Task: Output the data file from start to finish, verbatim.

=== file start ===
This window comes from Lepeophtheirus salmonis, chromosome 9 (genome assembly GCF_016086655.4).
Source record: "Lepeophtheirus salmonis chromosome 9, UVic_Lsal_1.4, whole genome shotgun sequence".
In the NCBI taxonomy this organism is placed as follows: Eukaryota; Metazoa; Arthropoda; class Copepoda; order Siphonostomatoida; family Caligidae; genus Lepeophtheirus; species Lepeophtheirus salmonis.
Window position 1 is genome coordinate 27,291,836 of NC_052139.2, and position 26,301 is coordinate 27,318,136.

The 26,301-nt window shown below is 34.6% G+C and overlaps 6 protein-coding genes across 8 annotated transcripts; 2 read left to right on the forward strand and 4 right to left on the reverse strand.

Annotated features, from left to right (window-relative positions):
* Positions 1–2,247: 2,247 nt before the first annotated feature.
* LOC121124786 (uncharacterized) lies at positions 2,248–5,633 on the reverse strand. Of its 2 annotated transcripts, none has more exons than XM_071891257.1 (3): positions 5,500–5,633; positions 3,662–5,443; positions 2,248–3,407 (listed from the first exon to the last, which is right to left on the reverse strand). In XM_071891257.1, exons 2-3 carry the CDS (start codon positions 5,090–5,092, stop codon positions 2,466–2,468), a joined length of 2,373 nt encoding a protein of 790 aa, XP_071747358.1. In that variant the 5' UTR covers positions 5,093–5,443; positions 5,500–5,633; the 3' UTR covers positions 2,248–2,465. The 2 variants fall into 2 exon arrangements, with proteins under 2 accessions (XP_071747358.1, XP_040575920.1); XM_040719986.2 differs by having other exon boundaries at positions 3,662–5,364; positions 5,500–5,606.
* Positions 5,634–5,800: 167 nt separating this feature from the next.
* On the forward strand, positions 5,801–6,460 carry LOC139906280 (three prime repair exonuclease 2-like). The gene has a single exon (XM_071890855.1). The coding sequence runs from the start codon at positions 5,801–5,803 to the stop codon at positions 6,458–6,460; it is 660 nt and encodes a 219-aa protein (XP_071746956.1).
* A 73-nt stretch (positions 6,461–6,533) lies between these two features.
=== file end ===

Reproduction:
This window comes from Lepeophtheirus salmonis, chromosome 9 (genome assembly GCF_016086655.4).
Source record: "Lepeophtheirus salmonis chromosome 9, UVic_Lsal_1.4, whole genome shotgun sequence".
In the NCBI taxonomy this organism is placed as follows: Eukaryota; Metazoa; Arthropoda; class Copepoda; order Siphonostomatoida; family Caligidae; genus Lepeophtheirus; species Lepeophtheirus salmonis.
Window position 1 is genome coordinate 27,291,836 of NC_052139.2, and position 26,301 is coordinate 27,318,136.

The 26,301-nt window shown below is 34.6% G+C and overlaps 6 protein-coding genes across 8 annotated transcripts; 2 read left to right on the forward strand and 4 right to left on the reverse strand.

Annotated features, from left to right (window-relative positions):
* Positions 1–2,247: 2,247 nt before the first annotated feature.
* LOC121124786 (uncharacterized) lies at positions 2,248–5,633 on the reverse strand. Of its 2 annotated transcripts, none has more exons than XM_071891257.1 (3): positions 5,500–5,633; positions 3,662–5,443; positions 2,248–3,407 (listed from the first exon to the last, which is right to left on the reverse strand). In XM_071891257.1, exons 2-3 carry the CDS (start codon positions 5,090–5,092, stop codon positions 2,466–2,468), a joined length of 2,373 nt encoding a protein of 790 aa, XP_071747358.1. In that variant the 5' UTR covers positions 5,093–5,443; positions 5,500–5,633; the 3' UTR covers positions 2,248–2,465. The 2 variants fall into 2 exon arrangements, with proteins under 2 accessions (XP_071747358.1, XP_040575920.1); XM_040719986.2 differs by having other exon boundaries at positions 3,662–5,364; positions 5,500–5,606.
* Positions 5,634–5,800: 167 nt separating this feature from the next.
* On the forward strand, positions 5,801–6,460 carry LOC139906280 (three prime repair exonuclease 2-like). The gene has a single exon (XM_071890855.1). The coding sequence runs from the start codon at positions 5,801–5,803 to the stop codon at positions 6,458–6,460; it is 660 nt and encodes a 219-aa protein (XP_071746956.1).
* A 73-nt stretch (positions 6,461–6,533) lies between these two features.